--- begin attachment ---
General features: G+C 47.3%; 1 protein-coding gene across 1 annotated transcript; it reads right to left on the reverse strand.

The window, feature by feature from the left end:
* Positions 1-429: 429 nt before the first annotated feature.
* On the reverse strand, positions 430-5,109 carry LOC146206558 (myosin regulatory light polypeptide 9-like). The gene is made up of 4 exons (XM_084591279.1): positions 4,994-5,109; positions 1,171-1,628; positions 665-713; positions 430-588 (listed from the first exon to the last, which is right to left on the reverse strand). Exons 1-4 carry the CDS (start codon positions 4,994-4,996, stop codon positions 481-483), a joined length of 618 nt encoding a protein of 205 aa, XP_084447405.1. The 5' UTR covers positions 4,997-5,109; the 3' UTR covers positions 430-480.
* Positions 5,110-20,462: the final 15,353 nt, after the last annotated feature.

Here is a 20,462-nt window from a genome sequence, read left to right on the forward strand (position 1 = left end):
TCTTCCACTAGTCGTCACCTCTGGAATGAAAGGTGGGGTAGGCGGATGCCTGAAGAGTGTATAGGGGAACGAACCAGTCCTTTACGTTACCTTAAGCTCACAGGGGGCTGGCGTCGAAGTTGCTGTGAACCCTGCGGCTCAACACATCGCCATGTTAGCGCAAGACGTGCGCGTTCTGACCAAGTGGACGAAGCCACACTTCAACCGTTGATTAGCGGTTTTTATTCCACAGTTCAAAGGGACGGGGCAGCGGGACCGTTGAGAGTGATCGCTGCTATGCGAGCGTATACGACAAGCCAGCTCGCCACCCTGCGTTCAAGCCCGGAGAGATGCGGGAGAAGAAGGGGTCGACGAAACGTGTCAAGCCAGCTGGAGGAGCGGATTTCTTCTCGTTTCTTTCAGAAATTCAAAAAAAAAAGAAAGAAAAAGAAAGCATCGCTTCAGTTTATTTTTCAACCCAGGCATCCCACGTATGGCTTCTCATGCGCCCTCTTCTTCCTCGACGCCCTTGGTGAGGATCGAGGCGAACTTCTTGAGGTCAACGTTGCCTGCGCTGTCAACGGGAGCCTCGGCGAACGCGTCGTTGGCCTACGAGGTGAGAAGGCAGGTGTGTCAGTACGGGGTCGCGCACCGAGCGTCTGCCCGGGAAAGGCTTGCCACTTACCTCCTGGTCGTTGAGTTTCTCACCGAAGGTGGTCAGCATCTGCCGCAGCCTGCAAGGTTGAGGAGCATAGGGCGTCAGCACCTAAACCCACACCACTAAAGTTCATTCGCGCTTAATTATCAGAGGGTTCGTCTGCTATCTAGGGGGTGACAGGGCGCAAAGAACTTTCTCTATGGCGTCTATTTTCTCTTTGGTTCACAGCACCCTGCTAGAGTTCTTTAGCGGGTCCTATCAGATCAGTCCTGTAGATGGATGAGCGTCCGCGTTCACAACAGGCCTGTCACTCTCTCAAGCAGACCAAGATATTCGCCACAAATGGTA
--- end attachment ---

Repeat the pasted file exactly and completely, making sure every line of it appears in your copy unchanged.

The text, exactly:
General features: G+C 47.3%; 1 protein-coding gene across 1 annotated transcript; it reads right to left on the reverse strand.

The window, feature by feature from the left end:
* Positions 1-429: 429 nt before the first annotated feature.
* On the reverse strand, positions 430-5,109 carry LOC146206558 (myosin regulatory light polypeptide 9-like). The gene is made up of 4 exons (XM_084591279.1): positions 4,994-5,109; positions 1,171-1,628; positions 665-713; positions 430-588 (listed from the first exon to the last, which is right to left on the reverse strand). Exons 1-4 carry the CDS (start codon positions 4,994-4,996, stop codon positions 481-483), a joined length of 618 nt encoding a protein of 205 aa, XP_084447405.1. The 5' UTR covers positions 4,997-5,109; the 3' UTR covers positions 430-480.
* Positions 5,110-20,462: the final 15,353 nt, after the last annotated feature.

Here is a 20,462-nt window from a genome sequence, read left to right on the forward strand (position 1 = left end):
TCTTCCACTAGTCGTCACCTCTGGAATGAAAGGTGGGGTAGGCGGATGCCTGAAGAGTGTATAGGGGAACGAACCAGTCCTTTACGTTACCTTAAGCTCACAGGGGGCTGGCGTCGAAGTTGCTGTGAACCCTGCGGCTCAACACATCGCCATGTTAGCGCAAGACGTGCGCGTTCTGACCAAGTGGACGAAGCCACACTTCAACCGTTGATTAGCGGTTTTTATTCCACAGTTCAAAGGGACGGGGCAGCGGGACCGTTGAGAGTGATCGCTGCTATGCGAGCGTATACGACAAGCCAGCTCGCCACCCTGCGTTCAAGCCCGGAGAGATGCGGGAGAAGAAGGGGTCGACGAAACGTGTCAAGCCAGCTGGAGGAGCGGATTTCTTCTCGTTTCTTTCAGAAATTCAAAAAAAAAAGAAAGAAAAAGAAAGCATCGCTTCAGTTTATTTTTCAACCCAGGCATCCCACGTATGGCTTCTCATGCGCCCTCTTCTTCCTCGACGCCCTTGGTGAGGATCGAGGCGAACTTCTTGAGGTCAACGTTGCCTGCGCTGTCAACGGGAGCCTCGGCGAACGCGTCGTTGGCCTACGAGGTGAGAAGGCAGGTGTGTCAGTACGGGGTCGCGCACCGAGCGTCTGCCCGGGAAAGGCTTGCCACTTACCTCCTGGTCGTTGAGTTTCTCACCGAAGGTGGTCAGCATCTGCCGCAGCCTGCAAGGTTGAGGAGCATAGGGCGTCAGCACCTAAACCCACACCACTAAAGTTCATTCGCGCTTAATTATCAGAGGGTTCGTCTGCTATCTAGGGGGTGACAGGGCGCAAAGAACTTTCTCTATGGCGTCTATTTTCTCTTTGGTTCACAGCACCCTGCTAGAGTTCTTTAGCGGGTCCTATCAGATCAGTCCTGTAGATGGATGAGCGTCCGCGTTCACAACAGGCCTGTCACTCTCTCAAGCAGACCAAGATATTCGCCACAAATGGTA